Review Your Favourite FILMS?

Discussion in 'Film: Reviews' started by redwax, Feb 6, 2017.

  1. chainsaw_metal1

    chainsaw_metal1 Member: Rank 7

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    DREDD is the better film. JUDGE DREDD is a fun romp, but in no way comparable to the comics (Dredd never shows his face!!!). Also, Rob Schneider? Really?
     
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  2. Gary L

    Gary L Member: Rank 1

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    One reason I like movies, and art in general, is listening and watching for messages from the collective unconscious. I'm sure every fan can think of recurring images and characters, symbols, parallel stories and coincidences in movies.

    I'm not sure David Lynch was being facetious when he recalled hearing his doorbell ring one day, pressing the listen button and hearing 'Dick Laurent is dead' and then was unable to see who was there. He uses this incident in the opening of his movie 'Lost Highway". During the rest of the film the protagonist, Fred Madison (Bill Pullman), is visibly haunted by this incident. He is sent some videotapes from an anonymous source that arrive on his doorstep. They show the interior of his house and eventually a horrific incident. Lynch suggests that Fred has a 'psychogenic fugue', a state of denial in the mind that presents an alternate reality to suppress the unwanted memories. I like to view this film from the paranormal standpoint though, more or less like his television drama 'Twin Peaks'. Like Fred says once to a detective, 'I like to remember things how I remember them, not necessarily how they happened'. And along with Fred there are two other cases of doppelgangers in the story. One is a gangster named Mr. Eddy (Robert Loggia), and his double Dick Laurent. Another is Fred's wife Renee (Patricia Arquette), and Mr. Eddy's girlfriend, Alice.

    'Lost Highway' was released in 1997. A couple of years later the Austrian filmmaker Michael Haneke made a movie named 'Cache (HIdden)'. In this a television journalist, Georges Laurent (Daniel Auteuil), receives some anonymous videotapes on his doorstep. In divining their significance George is confronted by some incidents in his past that he has suppressed, and were more profound than he remembered. This also affects his wife, Anne (Juliette Binoche), as Georges in remembering his past is hesitant to share his memories with her, and it threatens their marriage. Actually, the wife Anne is a recurring character for Haneke. She is an actress who became involved in an incident with an Arab immigrant in France that affected several lives profoundly in the movie 'Code: Unknown'.

    'Lost Highway' was released in Chicago the same week as a movie by Raul Ruiz 'Three Lives And Only One Death'. I have to thank the film critic Jonathan Rosenbaum for reviewing both in the same article in the Chicago Reader. Rosenbaum pointed out several similarities between both films, multiple identities being one. A man, Mateo Strano (Marcello Mastroianni in one of his last roles), in Paris lives several different lives simultaneously. The movie deals with the cause. A couple of years later Ruiz made another film, 'Shattered Image', in which an heiress has trouble with her husband and in her panic develops an alter ego, which manifests itself in a tragic way. I thought 'Shattered Image' was similar to the Lynch film, also of that time, 'Mulholland Dr.', in which the distraught actress Diane Selwyn develops an alter ego, aspiring actress Betty Elms. There are several characters with multiple identities in this film.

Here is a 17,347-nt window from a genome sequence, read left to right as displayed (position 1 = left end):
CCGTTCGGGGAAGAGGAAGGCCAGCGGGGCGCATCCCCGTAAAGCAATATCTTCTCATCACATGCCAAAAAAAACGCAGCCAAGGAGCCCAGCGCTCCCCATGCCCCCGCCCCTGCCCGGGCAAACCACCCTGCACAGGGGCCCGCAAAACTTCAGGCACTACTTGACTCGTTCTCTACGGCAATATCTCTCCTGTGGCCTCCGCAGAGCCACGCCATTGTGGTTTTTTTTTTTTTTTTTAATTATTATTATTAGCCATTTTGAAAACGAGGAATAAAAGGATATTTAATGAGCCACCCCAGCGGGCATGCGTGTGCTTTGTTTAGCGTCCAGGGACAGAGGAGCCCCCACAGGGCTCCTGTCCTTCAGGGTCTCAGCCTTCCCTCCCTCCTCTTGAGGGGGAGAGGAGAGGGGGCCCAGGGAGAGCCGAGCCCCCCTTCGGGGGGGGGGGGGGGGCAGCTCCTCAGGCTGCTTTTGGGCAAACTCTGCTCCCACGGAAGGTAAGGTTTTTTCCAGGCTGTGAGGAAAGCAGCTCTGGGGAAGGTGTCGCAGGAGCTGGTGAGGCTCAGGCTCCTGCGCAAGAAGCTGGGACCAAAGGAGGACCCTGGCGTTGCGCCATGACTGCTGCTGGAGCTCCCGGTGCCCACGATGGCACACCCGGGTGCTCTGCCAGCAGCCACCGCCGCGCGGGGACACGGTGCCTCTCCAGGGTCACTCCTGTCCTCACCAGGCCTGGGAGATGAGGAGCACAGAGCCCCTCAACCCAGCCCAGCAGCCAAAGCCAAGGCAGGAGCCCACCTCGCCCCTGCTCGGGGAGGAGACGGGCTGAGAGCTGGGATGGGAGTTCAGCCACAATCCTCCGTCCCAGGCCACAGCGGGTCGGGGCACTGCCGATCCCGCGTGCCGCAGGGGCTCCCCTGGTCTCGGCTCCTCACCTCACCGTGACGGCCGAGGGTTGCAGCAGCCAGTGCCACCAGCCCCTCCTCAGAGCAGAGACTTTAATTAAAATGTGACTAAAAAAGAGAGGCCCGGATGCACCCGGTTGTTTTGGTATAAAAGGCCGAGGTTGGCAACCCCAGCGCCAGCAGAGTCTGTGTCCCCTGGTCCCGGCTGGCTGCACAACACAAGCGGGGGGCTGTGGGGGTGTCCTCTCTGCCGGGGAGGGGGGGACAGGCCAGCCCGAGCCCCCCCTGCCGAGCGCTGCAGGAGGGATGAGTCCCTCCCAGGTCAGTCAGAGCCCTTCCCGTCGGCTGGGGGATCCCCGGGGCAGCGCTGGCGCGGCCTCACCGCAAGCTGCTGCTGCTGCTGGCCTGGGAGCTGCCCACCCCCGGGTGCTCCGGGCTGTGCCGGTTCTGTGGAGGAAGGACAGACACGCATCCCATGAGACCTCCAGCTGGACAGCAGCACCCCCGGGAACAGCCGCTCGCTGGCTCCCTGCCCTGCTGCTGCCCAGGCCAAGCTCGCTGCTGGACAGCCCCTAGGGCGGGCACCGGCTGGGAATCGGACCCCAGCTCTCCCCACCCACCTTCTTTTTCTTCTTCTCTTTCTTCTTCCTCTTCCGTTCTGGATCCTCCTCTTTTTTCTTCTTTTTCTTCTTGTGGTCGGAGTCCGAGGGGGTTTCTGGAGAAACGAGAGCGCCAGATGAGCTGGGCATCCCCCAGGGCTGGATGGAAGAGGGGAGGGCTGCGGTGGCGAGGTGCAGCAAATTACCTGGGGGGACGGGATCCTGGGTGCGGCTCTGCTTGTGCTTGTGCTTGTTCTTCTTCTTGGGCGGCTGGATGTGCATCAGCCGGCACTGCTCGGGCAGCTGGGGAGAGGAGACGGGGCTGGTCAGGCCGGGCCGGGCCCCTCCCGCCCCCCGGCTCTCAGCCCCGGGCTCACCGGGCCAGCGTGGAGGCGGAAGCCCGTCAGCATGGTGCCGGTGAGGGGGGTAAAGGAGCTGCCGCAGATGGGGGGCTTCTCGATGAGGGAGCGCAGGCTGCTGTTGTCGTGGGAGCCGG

Recently, in 2014, the filmmaker Denis Villeneuve made a movie named 'Enemy', based on the Jose Saramago novel 'The Double'. A professor, Adam (Jake Gyllenhaal), discovers his doppelganger, Anthony, and becomes obsessed with it, to the distress of both their paramours, Adam's girlfriend Mary (Melanie Laurent) and Antony's wife the pregnant Helen (Sarah Gadon). Helen guesses that Anthony has created an alter ego to cover his infidelity.

    I think these filmmakers are suggesting that many people have multiple identities. As Ruiz pointed out, many people have different identities depending on what situation they are in. I admit to this myself.

    When his influences were suggested to him, Mick Jagger pointed out that some ideas are 'in the air'. Along with that sentiment I like to think along Carl Jung's line, there are profound messages from the collective unconscious that people become open to, especially artists as they are always stimulating this phenomenon.

    The veteran actor Robert Loggia passed away recently. He had auditioned for a part in David Lynch's film 'Blue Velvet'. Lynch went with Dennis Hopper to play the psychopath Frank Booth. Loggia was incensed and let Lynch know in no uncertain terms. When Lynch was casting for 'Lost Highway' he had this incident in mind when he cast the part of Mr. Eddy and cast Loggia.

    I have to say I was inspired with this message from the extensive discussions on the IMDb message boards from the respective films, several of which I commented on. I sure miss that. At first I thought they might keep the discussions about particular films, but they didn't. The boards for Lynch films were quite voluminous, considering.


    Cache